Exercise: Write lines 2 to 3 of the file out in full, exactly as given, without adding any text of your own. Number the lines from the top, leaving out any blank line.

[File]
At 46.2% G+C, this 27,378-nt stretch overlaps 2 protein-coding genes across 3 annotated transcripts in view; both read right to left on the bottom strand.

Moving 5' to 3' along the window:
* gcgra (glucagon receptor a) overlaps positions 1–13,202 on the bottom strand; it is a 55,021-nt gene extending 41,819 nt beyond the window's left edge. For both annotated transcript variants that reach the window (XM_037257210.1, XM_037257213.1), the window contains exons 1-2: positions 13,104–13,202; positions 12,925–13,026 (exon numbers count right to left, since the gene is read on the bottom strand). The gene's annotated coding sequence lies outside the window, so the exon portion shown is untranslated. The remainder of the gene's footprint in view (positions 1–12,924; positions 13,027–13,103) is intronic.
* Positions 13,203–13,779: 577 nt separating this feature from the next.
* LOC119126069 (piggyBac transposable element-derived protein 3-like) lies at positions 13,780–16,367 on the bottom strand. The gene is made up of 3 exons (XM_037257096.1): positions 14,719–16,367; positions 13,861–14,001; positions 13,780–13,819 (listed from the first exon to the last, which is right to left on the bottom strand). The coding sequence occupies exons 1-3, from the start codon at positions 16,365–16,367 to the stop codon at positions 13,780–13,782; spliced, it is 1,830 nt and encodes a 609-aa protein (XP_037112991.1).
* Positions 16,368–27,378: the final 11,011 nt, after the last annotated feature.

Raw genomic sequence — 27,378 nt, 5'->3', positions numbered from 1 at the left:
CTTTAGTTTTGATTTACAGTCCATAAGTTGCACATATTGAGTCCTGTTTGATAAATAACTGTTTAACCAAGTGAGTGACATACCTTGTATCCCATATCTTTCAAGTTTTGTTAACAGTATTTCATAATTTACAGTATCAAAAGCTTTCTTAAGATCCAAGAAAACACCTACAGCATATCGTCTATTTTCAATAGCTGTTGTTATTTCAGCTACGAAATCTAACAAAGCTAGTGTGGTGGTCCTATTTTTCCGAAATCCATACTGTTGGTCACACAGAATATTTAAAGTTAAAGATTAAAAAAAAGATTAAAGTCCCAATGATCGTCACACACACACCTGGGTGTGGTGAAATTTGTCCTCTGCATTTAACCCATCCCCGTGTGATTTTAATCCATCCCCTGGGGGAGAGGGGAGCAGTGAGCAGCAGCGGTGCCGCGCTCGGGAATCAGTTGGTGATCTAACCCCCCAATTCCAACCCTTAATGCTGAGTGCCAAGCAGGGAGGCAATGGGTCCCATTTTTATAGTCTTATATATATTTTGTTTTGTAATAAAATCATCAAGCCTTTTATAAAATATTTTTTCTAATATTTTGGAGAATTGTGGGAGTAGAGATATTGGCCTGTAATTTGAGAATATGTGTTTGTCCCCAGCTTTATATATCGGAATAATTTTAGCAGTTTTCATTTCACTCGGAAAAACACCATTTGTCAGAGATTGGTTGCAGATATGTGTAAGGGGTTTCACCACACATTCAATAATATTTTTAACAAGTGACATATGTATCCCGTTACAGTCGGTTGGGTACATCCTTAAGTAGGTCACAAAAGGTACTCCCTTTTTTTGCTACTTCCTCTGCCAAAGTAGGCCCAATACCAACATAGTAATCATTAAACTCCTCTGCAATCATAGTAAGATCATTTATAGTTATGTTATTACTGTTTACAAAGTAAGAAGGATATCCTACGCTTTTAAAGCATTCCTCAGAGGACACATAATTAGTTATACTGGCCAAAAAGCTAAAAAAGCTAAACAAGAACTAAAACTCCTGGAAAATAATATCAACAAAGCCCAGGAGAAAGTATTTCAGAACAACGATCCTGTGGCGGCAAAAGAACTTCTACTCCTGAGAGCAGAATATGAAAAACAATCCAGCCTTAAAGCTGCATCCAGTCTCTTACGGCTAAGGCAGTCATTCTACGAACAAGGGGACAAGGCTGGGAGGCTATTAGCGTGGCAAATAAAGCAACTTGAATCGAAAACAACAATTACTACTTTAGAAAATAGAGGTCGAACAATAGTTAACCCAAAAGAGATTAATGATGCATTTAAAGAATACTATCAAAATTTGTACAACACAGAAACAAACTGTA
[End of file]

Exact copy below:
Moving 5' to 3' along the window:
* gcgra (glucagon receptor a) overlaps positions 1–13,202 on the bottom strand; it is a 55,021-nt gene extending 41,819 nt beyond the window's left edge. For both annotated transcript variants that reach the window (XM_037257210.1, XM_037257213.1), the window contains exons 1-2: positions 13,104–13,202; positions 12,925–13,026 (exon numbers count right to left, since the gene is read on the bottom strand). The gene's annotated coding sequence lies outside the window, so the exon portion shown is untranslated. The remainder of the gene's footprint in view (positions 1–12,924; positions 13,027–13,103) is intronic.